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Creator:
John Kirby, born 1949, British
Title:

First Communion

Date:
2000
Medium:
Oil on canvas
Dimensions:
Support (PTG): 40 × 30 inches (101.6 × 76.2 cm)
Credit Line:
Yale Center for British Art, Gift of Craig Jacobson
Copyright Status:
© The Artist
Accession Number:
B2013.36.3
Classification:
Paintings
Collection:
Paintings and Sculpture
Subject Terms:
bald | chair | child | communion | genre subject | necktie
Access:
Not on view
Link:
https://collections.britishart.yale.edu/catalog/tms:67830
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John Kirby was raised in Liverpool to a Catholic Irish family, and after leaving school he worked for several years in Kolkata, India, at a boy’s school founded by Mother Teresa. He returned to Britain and trained at St. Martin’s College and the Royal College of Art. When asked to sum up his work, Kirby has stated succinctly: "it’s all about repression." For Kirby, that repression is explored in the intersections of family, religion, and sex. In First Communion we see a young boy sitting in a chair, dressed and ready to attend church to receive the sacrament of Holy Communion for the first time, a major rite of passage and the culmination of the process of Christian initiation. But the anxiety is palpable and discomforting for the viewer, and the boy seems out of place, dwarfed by the adult world surrounding him and overshadowed by an implication of trauma.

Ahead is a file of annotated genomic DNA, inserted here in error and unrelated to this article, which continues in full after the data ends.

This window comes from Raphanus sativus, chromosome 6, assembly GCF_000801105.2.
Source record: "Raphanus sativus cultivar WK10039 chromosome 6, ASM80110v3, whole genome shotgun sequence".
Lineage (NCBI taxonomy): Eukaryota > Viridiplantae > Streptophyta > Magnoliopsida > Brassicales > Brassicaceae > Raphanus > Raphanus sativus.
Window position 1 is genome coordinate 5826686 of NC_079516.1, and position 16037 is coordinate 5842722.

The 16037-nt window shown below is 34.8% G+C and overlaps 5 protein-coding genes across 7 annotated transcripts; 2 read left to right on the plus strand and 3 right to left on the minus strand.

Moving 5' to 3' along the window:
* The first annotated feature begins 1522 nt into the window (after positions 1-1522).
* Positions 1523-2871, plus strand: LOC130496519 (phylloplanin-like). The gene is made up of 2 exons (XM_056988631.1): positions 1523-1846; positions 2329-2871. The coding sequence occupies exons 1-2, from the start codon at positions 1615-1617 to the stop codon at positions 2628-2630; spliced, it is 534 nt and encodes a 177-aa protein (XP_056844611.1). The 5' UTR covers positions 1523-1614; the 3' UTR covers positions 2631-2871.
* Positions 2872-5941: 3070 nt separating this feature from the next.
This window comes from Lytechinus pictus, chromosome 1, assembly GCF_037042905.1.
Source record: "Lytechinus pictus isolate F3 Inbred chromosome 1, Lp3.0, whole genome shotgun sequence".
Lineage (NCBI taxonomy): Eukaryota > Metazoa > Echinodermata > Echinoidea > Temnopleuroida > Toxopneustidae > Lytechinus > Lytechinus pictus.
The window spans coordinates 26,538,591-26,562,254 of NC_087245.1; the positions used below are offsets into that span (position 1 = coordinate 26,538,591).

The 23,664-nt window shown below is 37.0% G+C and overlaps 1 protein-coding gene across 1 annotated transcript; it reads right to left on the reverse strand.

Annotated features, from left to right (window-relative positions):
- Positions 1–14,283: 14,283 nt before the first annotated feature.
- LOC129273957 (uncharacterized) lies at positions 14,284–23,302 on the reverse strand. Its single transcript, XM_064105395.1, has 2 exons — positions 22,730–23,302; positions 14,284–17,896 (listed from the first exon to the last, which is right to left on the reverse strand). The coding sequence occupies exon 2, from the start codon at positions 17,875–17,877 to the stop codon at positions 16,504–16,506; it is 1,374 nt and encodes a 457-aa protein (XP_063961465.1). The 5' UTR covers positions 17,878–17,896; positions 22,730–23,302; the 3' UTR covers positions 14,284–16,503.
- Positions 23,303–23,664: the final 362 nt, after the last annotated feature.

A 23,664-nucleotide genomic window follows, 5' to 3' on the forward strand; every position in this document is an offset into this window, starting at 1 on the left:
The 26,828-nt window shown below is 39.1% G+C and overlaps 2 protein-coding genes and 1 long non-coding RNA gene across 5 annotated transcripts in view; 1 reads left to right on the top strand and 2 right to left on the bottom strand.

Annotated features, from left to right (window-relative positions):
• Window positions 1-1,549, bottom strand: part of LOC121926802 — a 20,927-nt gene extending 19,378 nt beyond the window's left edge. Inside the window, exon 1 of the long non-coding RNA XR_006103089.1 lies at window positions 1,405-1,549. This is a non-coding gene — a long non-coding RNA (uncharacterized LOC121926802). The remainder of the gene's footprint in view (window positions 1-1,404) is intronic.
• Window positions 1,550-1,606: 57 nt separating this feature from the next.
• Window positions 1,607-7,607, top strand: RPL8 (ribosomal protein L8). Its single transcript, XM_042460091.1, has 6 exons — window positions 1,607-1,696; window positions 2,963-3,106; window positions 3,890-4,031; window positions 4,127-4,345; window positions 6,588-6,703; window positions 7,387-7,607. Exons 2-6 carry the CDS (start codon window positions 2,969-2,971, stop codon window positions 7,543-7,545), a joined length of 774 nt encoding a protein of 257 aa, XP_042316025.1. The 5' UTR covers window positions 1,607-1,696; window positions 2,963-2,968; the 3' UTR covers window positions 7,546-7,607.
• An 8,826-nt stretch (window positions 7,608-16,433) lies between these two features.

Gallery label for installation of YCBA collection, 2020



John Kirby was raised in Liverpool to a Catholic Irish family, and after leaving school he worked for several years in Kolkata, India, at a boy’s school founded by Mother Teresa. He returned to Britain and trained at St. Martin’s College and the Royal College of Art. When asked to sum up his work, Kirby has stated succinctly: “it’s all about repression.” For Kirby, that repression is explored in the intersections of family, religion, and sex. In First Communion we see a young boy sitting in a chair, dressed and ready to attend church to receive the sacrament of Holy Communion for the first time, a major rite of passage and the culmination of the process of Christian initiation. But the anxiety is palpable and discomforting for the viewer, and the boy seems out of place, dwarfed by the adult world surrounding him, and overshadowed by an implication of trauma.

Gallery label for A Decade of Gifts and Acquisitions (Yale Center for British Art, 2017-06-01 - 2017-08-13)

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